Becki is mostly known for her video which records the progress of her hair loss due to trichotillomania (which is an impulse control disorder characterised by a long term urge that results in the pulling out of one’s hair) alongside other events of her life. Since that, she has been posting regularly on social media, and has been very open on the stigma surrounding mental health.
A beauty both on the outside (as if you cannot see it!) and inside, Danielle opened up about her battles with social anxiety and depression back in 2016 in two separate videos. She even has a whole playlist dedicated to mental health-related videos.
Kati is a Licensed Marriage and Family Therapist who also creates Youtube content, building a global mental health online community, across a variety of platforms. Her videos are humorous and entertaining and educational at the same time.
In his video ‘My Depression Story’, he stated that while the subject is quite sensitive, he did not want to make the video sad, and that he is doing MUCH better now. He’s talked about himself and fellow Youtubers – his personal friends IRL – who have also battled with mental health. He tweets about mental health very often, using his usual banter, but it is not to make fun of other sufferers, but more to cheer others up.
This red-haired mother-of-one student nurse has been all over social media to promote body positivity and breaking the stigma surrounding the former and mental health, which she suffers from. If you’re looking for someone inspirational, realistic and brutally honest, she’s the person to follow. Her fiance also posts body positive photos, aimed for a male audience, on his Instagram.
Well…! I’ve finally done it! The first of many steps towards breaking the stigma surrounding mental health problems in Malta:
I am a Mental Health First Aider!
Confetti it’s a parade!
Celebrations aside, this has been something I’ve wanted to do since forever. And it’s finally done. 2 Saturdays. 6 hours each. Lots of laughs and new friends. Breaking the stigma, one person at a time.
Why should one take a mental health first aid course?
Over the past two sessions, I learned a lot of things about mental health, and took note of them. Having been through mental health problems gave me a good background of certain things, but some things were new to me, including ALGEE:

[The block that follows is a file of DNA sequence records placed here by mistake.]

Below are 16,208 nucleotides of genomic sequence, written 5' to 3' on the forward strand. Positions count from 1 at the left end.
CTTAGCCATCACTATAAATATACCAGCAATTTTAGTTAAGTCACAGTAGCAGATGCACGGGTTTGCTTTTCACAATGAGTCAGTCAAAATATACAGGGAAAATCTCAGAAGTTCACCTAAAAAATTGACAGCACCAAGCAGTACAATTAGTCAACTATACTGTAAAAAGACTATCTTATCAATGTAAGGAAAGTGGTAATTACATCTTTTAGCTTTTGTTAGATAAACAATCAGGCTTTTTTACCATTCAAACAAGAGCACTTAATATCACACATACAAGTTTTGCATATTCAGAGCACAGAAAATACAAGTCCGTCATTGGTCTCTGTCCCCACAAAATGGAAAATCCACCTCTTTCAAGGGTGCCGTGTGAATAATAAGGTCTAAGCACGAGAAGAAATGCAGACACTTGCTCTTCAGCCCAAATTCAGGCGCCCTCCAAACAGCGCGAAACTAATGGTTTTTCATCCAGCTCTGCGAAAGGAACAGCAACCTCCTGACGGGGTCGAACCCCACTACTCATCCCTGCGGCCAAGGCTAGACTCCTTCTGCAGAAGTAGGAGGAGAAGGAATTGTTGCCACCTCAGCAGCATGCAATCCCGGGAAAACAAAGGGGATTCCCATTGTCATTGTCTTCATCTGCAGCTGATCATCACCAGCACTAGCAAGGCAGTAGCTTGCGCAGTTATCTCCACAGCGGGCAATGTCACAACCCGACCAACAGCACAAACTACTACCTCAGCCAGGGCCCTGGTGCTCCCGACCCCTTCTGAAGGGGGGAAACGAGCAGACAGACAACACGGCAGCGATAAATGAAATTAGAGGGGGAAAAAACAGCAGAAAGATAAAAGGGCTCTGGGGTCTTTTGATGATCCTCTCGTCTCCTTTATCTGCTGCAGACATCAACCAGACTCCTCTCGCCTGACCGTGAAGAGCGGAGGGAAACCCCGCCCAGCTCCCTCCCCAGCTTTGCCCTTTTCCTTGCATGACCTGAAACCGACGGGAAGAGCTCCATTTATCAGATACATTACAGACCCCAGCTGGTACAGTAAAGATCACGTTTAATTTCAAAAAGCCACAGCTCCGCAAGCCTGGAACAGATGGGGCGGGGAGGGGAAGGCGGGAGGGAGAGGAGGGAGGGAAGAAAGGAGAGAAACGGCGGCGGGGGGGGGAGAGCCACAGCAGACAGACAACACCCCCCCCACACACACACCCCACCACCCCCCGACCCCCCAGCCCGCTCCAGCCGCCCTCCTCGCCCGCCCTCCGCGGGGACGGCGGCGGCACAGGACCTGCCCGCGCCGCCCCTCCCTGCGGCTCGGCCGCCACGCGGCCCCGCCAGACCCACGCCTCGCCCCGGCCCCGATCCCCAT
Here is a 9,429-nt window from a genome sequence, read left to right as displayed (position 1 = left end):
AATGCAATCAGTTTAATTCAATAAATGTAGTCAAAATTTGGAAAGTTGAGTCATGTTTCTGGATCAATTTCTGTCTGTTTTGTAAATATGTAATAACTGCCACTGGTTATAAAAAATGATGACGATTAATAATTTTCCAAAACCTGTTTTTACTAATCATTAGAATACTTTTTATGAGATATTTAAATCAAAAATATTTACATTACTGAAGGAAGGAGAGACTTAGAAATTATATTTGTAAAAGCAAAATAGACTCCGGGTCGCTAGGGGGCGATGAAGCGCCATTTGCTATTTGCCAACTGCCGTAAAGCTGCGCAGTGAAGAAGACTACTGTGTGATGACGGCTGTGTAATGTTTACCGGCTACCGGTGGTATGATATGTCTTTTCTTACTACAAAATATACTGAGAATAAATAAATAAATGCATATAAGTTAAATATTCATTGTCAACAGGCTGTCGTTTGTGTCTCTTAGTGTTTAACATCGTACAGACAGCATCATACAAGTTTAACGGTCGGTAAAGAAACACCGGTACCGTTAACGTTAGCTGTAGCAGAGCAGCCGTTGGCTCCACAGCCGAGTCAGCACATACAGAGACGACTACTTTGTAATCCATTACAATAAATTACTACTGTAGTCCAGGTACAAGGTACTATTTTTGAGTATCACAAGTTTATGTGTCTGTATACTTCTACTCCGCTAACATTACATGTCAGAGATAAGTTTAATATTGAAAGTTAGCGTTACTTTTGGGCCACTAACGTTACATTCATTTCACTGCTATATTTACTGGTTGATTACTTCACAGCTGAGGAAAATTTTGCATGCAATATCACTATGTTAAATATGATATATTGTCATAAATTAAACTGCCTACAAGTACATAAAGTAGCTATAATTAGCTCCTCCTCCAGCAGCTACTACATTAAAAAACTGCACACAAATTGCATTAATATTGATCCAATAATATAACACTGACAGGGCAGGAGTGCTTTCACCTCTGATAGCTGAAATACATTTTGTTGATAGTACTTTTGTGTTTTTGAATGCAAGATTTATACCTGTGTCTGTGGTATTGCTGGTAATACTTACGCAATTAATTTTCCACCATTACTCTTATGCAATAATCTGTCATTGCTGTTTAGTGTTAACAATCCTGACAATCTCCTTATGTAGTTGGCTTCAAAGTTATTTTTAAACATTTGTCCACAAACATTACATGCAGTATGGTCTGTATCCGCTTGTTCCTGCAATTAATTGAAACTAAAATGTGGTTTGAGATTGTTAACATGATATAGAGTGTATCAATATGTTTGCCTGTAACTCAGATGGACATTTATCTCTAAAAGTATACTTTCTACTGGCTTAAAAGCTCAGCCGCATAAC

Algee, the mascot of MHFA, is this cutie pie:
Despite having the MHFA manual, which was given to us free of charge, I still took notes of my own, and they will be listed down below…
- Mental health problem – not diagnosed but displays symptoms
- Mental health illness – diagnosed
- NEVER leave a person alone if they need help!
- Say you went through a “similar situation” NOT “same thing”
- Attack the behaviour not the person
- Make sure of the following:
- You care and want to help
- Help is available
- Thoughts are very common
- Encourage the person to do most of the talking
- No threats/guilt
- NEVER KEEP SUICIDE A SECRET
- There are ways to address specific problems
- Involve the person in who to be told about the problem
- When person is in crisis – first aid
- When person not in crisis – ALGEE
- Panic attacks are
- frightening but not dangerous
- not all triggered
- When in doubt, assume person is experiencing a panic attack, NOT a heart attack
- When person says they’re having a panic attack and recovers – no intervention
- Slow breathing helps BUT focusing on breathing can become an emotional crutch leading to difficulty with eventual treatment
- Panic attack – not more than 10 minutes
- Types of traumas:
- – (I didn’t get the last one unfortunately)
- Dissociative Identity Disorder = Multiple Personality Disorder but NOT = schizophrenia!
- Psychosis = loss of contact from reality
- Neither confirm nor deny someone with psychosis!
- Schizophrenia should be diagnosed early – teens to early 20s
- Borderline Personality Disorder NOT = Bipolar!
- Schizoaffective – schizophrenia + bipolar/depression (mood disorder)
- Helpful actions: *
- Seeking help
- Offer tea
- Didn’t go inside
- Good memories
- Friendship to help
- Calm + firm tone
- Gave options
- Showed concern
- 90-degree angle
- Minimal reaction (present)
- Unhelpful actions: *
- Showed fear
- Tone of voice
- Remained standing
- Arguing with delusions
- Calling help behind his back
- Speaking about Peter in front of him
- Facial expressions
- What is affected by substance use disorders? The 4 Ls
- Three types of substances:
* Points taken during a video about MFHA: Psychosis taken from the MHFA Australia DVD
So these were all the points I jotted down throughout the 12-hour course, including some pictures used during the presentations. As a disclaimer, I would like to point out that despite this certification, I CANNOT diagnose ANYONE, but simply ASSIST the person in case of mental health problems. For a diagnosis, please seek professional help (GPs, psychologist, psychiatrists, psychotherapists, etc.)
This is probably one of those posts where I had a thousand of ideas, and yet I never really knew how to form those ideas in a decent post. That, and I found it really difficult writing this post. Because the stigma surrounding mental health is still there. I was told by my family not to write about this, but I refuse to be silenced.
I am recovering from depression and anxiety. I’m happier than I ever was, and am in a good place, both physically and mentally.
Yet I still go to psychiatric therapy. And I still take my medication.